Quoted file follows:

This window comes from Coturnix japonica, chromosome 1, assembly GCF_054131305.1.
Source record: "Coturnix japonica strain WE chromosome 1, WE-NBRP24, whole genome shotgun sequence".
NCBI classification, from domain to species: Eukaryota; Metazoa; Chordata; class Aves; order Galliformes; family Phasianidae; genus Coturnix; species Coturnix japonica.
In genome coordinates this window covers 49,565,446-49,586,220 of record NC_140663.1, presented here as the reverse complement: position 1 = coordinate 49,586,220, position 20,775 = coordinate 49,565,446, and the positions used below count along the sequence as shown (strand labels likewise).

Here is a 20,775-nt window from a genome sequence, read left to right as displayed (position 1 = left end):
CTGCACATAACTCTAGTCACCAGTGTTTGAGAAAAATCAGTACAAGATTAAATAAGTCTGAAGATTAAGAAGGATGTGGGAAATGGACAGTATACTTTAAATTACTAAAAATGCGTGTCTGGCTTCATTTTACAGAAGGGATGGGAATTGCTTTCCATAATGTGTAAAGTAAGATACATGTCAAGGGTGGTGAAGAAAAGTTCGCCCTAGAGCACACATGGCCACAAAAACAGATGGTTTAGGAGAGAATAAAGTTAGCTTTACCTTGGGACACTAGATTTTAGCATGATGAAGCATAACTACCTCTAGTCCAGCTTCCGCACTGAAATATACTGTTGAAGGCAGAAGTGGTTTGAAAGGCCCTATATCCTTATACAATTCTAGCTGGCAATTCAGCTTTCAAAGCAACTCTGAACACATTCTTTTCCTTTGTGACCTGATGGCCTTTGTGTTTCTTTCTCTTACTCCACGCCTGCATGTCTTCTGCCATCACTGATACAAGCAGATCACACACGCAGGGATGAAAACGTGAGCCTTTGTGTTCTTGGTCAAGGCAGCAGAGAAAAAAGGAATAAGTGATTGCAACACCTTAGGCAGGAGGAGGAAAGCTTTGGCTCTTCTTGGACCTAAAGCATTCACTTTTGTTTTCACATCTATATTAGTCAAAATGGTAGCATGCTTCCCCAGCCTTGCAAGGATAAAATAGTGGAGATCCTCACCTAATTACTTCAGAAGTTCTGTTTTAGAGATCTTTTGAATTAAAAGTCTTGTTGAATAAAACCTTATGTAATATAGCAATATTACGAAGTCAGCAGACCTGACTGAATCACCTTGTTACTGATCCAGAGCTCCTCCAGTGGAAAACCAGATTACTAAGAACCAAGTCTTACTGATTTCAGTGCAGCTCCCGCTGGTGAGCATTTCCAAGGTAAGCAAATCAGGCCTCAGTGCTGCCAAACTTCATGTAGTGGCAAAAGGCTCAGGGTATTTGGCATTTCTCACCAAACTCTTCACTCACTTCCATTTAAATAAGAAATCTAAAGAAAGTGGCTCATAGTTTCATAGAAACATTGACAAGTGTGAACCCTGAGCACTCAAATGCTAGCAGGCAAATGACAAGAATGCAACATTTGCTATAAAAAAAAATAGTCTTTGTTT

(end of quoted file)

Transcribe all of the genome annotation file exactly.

This window comes from Coturnix japonica, chromosome 1, assembly GCF_054131305.1.
Source record: "Coturnix japonica strain WE chromosome 1, WE-NBRP24, whole genome shotgun sequence".
NCBI classification, from domain to species: Eukaryota; Metazoa; Chordata; class Aves; order Galliformes; family Phasianidae; genus Coturnix; species Coturnix japonica.
In genome coordinates this window covers 49,565,446-49,586,220 of record NC_140663.1, presented here as the reverse complement: position 1 = coordinate 49,586,220, position 20,775 = coordinate 49,565,446, and the positions used below count along the sequence as shown (strand labels likewise).

Here is a 20,775-nt window from a genome sequence, read left to right as displayed (position 1 = left end):
CTGCACATAACTCTAGTCACCAGTGTTTGAGAAAAATCAGTACAAGATTAAATAAGTCTGAAGATTAAGAAGGATGTGGGAAATGGACAGTATACTTTAAATTACTAAAAATGCGTGTCTGGCTTCATTTTACAGAAGGGATGGGAATTGCTTTCCATAATGTGTAAAGTAAGATACATGTCAAGGGTGGTGAAGAAAAGTTCGCCCTAGAGCACACATGGCCACAAAAACAGATGGTTTAGGAGAGAATAAAGTTAGCTTTACCTTGGGACACTAGATTTTAGCATGATGAAGCATAACTACCTCTAGTCCAGCTTCCGCACTGAAATATACTGTTGAAGGCAGAAGTGGTTTGAAAGGCCCTATATCCTTATACAATTCTAGCTGGCAATTCAGCTTTCAAAGCAACTCTGAACACATTCTTTTCCTTTGTGACCTGATGGCCTTTGTGTTTCTTTCTCTTACTCCACGCCTGCATGTCTTCTGCCATCACTGATACAAGCAGATCACACACGCAGGGATGAAAACGTGAGCCTTTGTGTTCTTGGTCAAGGCAGCAGAGAAAAAAGGAATAAGTGATTGCAACACCTTAGGCAGGAGGAGGAAAGCTTTGGCTCTTCTTGGACCTAAAGCATTCACTTTTGTTTTCACATCTATATTAGTCAAAATGGTAGCATGCTTCCCCAGCCTTGCAAGGATAAAATAGTGGAGATCCTCACCTAATTACTTCAGAAGTTCTGTTTTAGAGATCTTTTGAATTAAAAGTCTTGTTGAATAAAACCTTATGTAATATAGCAATATTACGAAGTCAGCAGACCTGACTGAATCACCTTGTTACTGATCCAGAGCTCCTCCAGTGGAAAACCAGATTACTAAGAACCAAGTCTTACTGATTTCAGTGCAGCTCCCGCTGGTGAGCATTTCCAAGGTAAGCAAATCAGGCCTCAGTGCTGCCAAACTTCATGTAGTGGCAAAAGGCTCAGGGTATTTGGCATTTCTCACCAAACTCTTCACTCACTTCCATTTAAATAAGAAATCTAAAGAAAGTGGCTCATAGTTTCATAGAAACATTGACAAGTGTGAACCCTGAGCACTCAAATGCTAGCAGGCAAATGACAAGAATGCAACATTTGCTATAAAAAAAAATAGTCTTTGTTT